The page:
The 280 Remington was introduced in 1957. Most gun writers and shooting magazines around at that time found fault with it. However, performance wise, it was superior to the 270 Winchester when it came to ballistics with heavier bullets. The basis for both the 270 and 280 is the 30-06 case, with minor differences that set each of them apart just a wee bit. For example, the 280 case body is about one twentieth of an inch longer to keep it from being able to be chambered in a 270 or 30-06 rifle. The bullet diameter of the 280 is .284", just seven thousands of an inch larger than the .277" diameter of the 270. It's the 9 1/4- or 9 1/2-inch twist (depending on manufacturer) that sets the 280 apart from the 270. Most custom rifle manufacturers, including Remington's own Custom Shop, offer the 280 with a 9-inch twist. Bully for that, as nine-twist 280s usually do very well with 175-grain bullets; something that 10-inch twist 270s can't even dream about.

Let's take a look at the two cartridges, 270 and 280, with 140-grain bullets... The 270 is comfortable with several powders that will make 2900 to 3000 fps, same as the 280. Moving to 150-grain bullets, the 270 is now comfortable at 2800 to 2900 fps. The 280 is starting to show a slight edge at this point, something on the order of 50 to 75 additional fps. If it wasn't for Nosler, we wouldn't be able to compare at 160 grains, but they make a dandy semi-spitzer in that weight for the 270, which is my favorite 270 bullet for hunting. But by now, the 280 has a definite velocity advantage over the 270; up to 100 fps with some powders. We can't move on to 175-grain bullets for the 270, because the cartridge with its 10-inch twist can't handle them. Instead, let's compare the 175 in the 280 with 180-grain bullets in the 30-06...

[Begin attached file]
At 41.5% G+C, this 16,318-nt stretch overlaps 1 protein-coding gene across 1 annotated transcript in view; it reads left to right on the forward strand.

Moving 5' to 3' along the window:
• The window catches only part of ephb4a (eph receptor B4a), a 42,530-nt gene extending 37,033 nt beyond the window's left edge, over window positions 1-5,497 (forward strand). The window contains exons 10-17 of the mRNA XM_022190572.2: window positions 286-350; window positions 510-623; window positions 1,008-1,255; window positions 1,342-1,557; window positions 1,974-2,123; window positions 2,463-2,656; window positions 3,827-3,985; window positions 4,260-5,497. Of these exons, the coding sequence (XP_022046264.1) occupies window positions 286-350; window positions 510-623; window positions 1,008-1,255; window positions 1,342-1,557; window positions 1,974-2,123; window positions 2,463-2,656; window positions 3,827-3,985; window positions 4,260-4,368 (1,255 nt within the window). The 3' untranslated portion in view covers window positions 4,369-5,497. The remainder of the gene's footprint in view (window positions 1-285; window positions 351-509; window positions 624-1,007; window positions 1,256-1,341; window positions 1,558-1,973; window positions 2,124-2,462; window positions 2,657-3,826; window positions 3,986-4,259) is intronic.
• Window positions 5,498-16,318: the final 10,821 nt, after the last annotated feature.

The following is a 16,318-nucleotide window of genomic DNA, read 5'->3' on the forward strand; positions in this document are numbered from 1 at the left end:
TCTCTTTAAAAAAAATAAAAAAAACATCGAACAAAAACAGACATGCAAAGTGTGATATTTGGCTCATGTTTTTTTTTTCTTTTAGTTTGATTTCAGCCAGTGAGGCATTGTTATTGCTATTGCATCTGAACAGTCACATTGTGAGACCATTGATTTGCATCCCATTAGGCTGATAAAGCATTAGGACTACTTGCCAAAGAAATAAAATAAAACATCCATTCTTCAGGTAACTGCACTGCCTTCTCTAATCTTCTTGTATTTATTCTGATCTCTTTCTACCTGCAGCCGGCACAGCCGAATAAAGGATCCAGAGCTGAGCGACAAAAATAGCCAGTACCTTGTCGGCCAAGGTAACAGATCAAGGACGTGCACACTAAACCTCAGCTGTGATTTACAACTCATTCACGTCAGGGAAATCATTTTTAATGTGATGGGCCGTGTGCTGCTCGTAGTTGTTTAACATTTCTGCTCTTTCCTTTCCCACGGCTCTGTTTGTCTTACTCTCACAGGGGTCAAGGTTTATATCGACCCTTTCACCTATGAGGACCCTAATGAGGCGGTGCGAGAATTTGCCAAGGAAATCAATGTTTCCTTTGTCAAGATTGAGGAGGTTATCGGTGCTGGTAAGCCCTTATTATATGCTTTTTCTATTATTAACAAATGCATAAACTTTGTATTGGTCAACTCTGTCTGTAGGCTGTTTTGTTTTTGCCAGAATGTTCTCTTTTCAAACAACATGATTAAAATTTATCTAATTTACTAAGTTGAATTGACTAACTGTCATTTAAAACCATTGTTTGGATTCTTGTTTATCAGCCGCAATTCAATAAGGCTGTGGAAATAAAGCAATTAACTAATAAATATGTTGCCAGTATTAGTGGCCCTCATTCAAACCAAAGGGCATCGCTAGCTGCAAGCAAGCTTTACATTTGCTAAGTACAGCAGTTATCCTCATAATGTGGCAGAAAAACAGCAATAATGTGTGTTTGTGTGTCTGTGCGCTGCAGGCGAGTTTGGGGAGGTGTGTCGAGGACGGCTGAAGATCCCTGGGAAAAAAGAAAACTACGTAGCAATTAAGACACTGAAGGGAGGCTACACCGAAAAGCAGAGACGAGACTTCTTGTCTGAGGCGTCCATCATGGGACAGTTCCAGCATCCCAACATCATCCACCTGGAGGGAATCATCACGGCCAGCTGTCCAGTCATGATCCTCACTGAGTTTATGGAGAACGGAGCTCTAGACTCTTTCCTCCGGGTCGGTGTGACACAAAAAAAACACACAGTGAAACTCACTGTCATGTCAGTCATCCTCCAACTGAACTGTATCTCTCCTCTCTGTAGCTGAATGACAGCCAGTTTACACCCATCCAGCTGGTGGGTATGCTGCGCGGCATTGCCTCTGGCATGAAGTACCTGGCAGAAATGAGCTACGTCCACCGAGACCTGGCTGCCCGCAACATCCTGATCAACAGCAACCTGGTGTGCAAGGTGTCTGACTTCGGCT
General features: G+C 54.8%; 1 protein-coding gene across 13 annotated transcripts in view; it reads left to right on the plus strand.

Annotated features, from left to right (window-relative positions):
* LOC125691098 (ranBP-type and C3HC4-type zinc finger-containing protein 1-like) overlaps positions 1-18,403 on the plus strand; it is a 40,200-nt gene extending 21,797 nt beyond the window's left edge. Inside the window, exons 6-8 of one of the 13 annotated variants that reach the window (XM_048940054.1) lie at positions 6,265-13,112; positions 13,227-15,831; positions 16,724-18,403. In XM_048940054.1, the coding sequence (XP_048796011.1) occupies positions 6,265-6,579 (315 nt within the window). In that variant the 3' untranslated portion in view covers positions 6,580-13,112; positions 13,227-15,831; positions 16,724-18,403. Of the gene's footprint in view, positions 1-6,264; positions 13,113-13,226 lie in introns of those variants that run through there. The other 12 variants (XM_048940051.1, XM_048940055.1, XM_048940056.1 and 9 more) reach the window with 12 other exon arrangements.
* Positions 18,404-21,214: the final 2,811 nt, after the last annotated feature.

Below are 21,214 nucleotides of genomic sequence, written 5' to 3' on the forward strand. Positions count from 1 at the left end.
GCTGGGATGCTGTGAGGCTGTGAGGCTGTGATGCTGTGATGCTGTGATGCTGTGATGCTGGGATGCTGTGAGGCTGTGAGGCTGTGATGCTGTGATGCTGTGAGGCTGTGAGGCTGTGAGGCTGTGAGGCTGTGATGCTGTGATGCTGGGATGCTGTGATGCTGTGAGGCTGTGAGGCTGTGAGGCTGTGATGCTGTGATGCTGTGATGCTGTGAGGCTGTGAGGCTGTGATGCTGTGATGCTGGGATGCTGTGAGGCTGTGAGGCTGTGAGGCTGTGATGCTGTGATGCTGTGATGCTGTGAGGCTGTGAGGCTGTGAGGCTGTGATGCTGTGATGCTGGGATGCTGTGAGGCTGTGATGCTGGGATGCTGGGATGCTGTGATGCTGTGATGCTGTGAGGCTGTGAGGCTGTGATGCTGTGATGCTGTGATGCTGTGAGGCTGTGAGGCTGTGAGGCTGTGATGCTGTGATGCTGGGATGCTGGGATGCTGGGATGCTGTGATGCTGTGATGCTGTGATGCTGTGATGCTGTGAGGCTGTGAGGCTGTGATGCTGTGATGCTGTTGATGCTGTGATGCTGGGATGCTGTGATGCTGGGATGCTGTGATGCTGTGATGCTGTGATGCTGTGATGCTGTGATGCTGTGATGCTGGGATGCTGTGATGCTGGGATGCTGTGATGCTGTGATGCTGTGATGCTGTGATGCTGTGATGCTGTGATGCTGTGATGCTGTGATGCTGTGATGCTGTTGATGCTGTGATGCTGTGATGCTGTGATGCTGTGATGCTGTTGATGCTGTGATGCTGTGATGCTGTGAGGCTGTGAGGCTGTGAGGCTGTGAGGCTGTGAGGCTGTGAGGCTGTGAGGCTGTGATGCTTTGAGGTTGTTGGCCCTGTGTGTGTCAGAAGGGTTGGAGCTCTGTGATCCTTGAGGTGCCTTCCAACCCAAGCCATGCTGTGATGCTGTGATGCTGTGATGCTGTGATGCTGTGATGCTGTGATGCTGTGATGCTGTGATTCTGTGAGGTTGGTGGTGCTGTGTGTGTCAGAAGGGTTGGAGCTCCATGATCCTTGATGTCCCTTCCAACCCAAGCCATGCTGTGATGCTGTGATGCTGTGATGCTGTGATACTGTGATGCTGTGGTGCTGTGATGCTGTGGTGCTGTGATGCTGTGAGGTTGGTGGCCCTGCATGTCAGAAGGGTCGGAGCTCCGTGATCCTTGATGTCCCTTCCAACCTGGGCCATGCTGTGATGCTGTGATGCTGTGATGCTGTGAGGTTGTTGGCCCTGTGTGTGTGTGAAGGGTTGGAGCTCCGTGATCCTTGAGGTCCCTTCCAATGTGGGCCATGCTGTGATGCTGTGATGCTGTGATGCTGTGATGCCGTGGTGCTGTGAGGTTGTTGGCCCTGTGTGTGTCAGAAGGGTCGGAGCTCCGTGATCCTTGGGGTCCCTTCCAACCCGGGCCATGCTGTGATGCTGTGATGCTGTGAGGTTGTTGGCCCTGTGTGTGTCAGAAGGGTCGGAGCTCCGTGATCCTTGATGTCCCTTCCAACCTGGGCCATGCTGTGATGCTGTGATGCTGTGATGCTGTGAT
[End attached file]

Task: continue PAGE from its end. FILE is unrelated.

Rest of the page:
The 280 will handily sling 175-grain bullets in the range of 2650 to 2750 fps. The ballistic coefficient of these long bullets typically exceeds .500. But suppose you don't choose a sleek design that pierces the air all that well. The sectional density of 175-grain .284" bullets is .310, and that means deep and effective penetration. The 30-06, meanwhile, is also able to shove 180-grain bullets along at 2750 fps, and even a bit faster with its greater diameter to be pushed on by the expanding gas. However, 180-grain bullets of .308" diameter are not as ballistically slick as 175-grain bullets of equal design in .284" diameter, and they quickly shed that initial velocity advantage. Further, sectional density drops way off to a kinda okay .271, far short of the .310 for the 175-grain bullet in the 280.

It's unfortunate that the 280 was bashed all those years ago. Maybe the gun writers thought that Jack O'Connor would at least speak to them at the various events if they all stayed on the 270 bandwagon. Hard to say. What isn't hard to say is that the 280 is still around, is still appreciated very much by shooters who have dug in to discover the information needed for them to make a choice based on facts rather than emotion, and is still a top choice for well-heeled and well-informed hunters seeking a custom rifle. In a way, it's sort of like the arguments about which pickup is best, Chevy or Ford. The fuss goes on year after year. So much so that hardly anybody noticed when, for 2013, Dodge got top honors. The point is, any of the three cartridges mentioned above are very effective and will do a fine job in hunting situations that fall within their capability. However, if I could only have one, it would be the 280.